Register For Our Mailing List

Register to receive our free weekly newsletter including editorials.

Home / 133

SMSFs can lend to some relatives

I have always found it odd that SMSF members can have their SMSF trustee provide financial assistance to the members’ cousins and former spouses, just not to other relatives. How is this possible?

Who is a relative?

It’s not clear if it was intended but there is a loophole in the superannuation law. The law prohibits SMSF members from providing financial assistance to members and relatives of the members of an SMSF. However, the definition of a ‘relative’ of a member of an SMSF is a parent, grandparent, brother, sister, uncle, aunt, nephew, niece, lineal descendant or adopted child of the individual or of his or her spouse; or, a spouse of the individual or of any other individual referred previously.

As examples, cousins and former spouses are not mentioned. Therefore, SMSF trustees can provide financial assistance to their cousins and former spouses as long as the terms of financial assistance are at arm’s length and in accordance with their SMSF’s investment strategy. This means the loan should be documented so that it is enforceable by the SMSF trustees should there be a problem and interest at the market rate must be charged on the loan.

You may think that cousins and former spouses are included in the definition of a related party somewhere under the superannuation law. In fact, they are. Cousins and former spouses are included in the section which outlines who an individual can establish an SMSF with. This area of the law states that you can establish an SMSF with a relative. Here, the definition of a ‘relative’ of an SMSF member is a parent, child, grandparent, grandchild, sibling, aunt, uncle, great-aunt, great-uncle, niece, nephew, first cousin or second cousin of the individual or of his or her spouse or former spouse; or, a spouse or former spouse of the individual, or of an individual referred to previously.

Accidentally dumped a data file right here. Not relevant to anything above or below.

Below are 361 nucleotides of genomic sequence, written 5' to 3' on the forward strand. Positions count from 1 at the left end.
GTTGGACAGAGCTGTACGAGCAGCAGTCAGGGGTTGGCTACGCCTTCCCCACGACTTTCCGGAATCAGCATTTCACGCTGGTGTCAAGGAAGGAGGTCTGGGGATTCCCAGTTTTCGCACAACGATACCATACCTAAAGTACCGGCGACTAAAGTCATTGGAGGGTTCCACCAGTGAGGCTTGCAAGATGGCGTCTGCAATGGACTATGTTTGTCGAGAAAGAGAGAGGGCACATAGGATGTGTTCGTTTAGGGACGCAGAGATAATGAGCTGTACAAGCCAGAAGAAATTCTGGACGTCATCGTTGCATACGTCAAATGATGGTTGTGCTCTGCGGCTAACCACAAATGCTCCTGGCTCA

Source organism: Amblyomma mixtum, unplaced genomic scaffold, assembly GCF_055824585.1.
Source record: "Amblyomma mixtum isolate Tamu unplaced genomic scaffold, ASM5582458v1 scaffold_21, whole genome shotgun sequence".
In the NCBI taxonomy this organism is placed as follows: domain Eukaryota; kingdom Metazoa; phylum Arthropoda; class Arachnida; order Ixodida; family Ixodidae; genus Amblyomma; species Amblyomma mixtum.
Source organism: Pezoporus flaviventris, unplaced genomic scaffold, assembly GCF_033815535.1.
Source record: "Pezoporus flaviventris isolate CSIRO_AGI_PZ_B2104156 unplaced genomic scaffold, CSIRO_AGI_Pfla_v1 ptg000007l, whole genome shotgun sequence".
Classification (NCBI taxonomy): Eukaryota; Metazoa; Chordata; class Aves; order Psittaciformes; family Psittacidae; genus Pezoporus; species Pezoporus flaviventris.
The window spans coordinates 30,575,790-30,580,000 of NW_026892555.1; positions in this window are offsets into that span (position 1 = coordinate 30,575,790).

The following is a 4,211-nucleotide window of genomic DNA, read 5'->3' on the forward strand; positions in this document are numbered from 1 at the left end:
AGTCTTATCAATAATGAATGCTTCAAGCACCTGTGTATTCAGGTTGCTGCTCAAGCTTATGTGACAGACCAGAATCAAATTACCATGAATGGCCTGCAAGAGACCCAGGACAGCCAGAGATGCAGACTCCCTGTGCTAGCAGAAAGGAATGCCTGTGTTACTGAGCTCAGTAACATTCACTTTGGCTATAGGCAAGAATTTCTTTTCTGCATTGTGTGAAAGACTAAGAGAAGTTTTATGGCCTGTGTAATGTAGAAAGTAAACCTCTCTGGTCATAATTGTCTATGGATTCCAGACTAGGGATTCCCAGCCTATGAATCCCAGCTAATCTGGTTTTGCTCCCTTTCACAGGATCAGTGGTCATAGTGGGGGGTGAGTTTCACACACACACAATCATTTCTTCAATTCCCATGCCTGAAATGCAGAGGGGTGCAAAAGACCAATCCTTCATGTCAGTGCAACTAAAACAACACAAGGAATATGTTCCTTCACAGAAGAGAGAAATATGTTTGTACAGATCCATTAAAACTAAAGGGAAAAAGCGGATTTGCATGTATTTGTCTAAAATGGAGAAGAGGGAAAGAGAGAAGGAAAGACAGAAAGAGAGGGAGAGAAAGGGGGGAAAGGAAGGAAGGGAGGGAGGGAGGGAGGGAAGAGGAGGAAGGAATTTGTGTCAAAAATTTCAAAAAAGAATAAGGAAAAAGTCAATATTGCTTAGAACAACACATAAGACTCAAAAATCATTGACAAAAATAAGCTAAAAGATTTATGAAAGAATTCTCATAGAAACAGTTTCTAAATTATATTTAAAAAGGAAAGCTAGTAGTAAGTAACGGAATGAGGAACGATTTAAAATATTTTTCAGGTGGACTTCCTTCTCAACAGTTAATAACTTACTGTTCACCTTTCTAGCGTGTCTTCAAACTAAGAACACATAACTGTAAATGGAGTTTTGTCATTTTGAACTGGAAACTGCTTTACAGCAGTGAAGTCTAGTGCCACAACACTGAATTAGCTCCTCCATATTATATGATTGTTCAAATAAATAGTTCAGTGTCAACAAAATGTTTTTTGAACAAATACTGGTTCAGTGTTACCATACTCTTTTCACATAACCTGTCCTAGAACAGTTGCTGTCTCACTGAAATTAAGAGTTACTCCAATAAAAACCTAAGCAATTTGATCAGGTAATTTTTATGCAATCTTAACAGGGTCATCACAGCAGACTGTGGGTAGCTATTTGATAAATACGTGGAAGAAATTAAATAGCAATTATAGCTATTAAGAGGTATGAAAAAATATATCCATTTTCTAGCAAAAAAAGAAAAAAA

As long as none of the members of an SMSF is a child of a cousin or of a former spouse; and, none of the other members of the SMSF is directly related to the cousins such as being the spouse of the cousin or being a parent of the cousins, the SMSF would not be prohibited from providing financial assistance to these people. Otherwise they will fall within the parameters of being a ‘relative’ due to the parent relationship or spousal relationship existing between the two parties.

Always check the related party rules

I love working with the superannuation law, but when an important defining term can include one relationship under one area of the law and exclude it in another, I can understand why many people find it frustrating. These inconsistencies seem odd, and it does make understanding tricky for the average SMSF investor. The important thing to remember here is that it’s always best to talk to an SMSF specialist before proceeding with any related party transactions.

 

Monica Rule is an SMSF specialist and author, see www.monicarule.com.au.


 

Leave a Comment:

     

RELATED ARTICLES

Ensure death benefit nominations are upheld

SMSFs need care dealing with related parties

Watch SMSF borrowing rules for separate assets

banner

Most viewed in recent weeks

Five ways the Retirement Review points to new policies

The Retirement Income Review goes much further than an innocent-sounding 'fact base', and is sure to guide policies in the run up to the next election. It will change how we think about retirement incomes.

Graeme Shaw on why investing is at a pivotal moment

Company profits have not improved for many years but higher valuations have been driven by falling rates and excess liquidity. Conditions do not suit a value and contrarian manager but here are some opportunities.

Retirement Review gives strong views on hoarding of super

The Review includes some profound findings, most notable that retirement income should include drawing down far more capital. Expect post-retirement products to proliferate under a Retirement Income Covenant.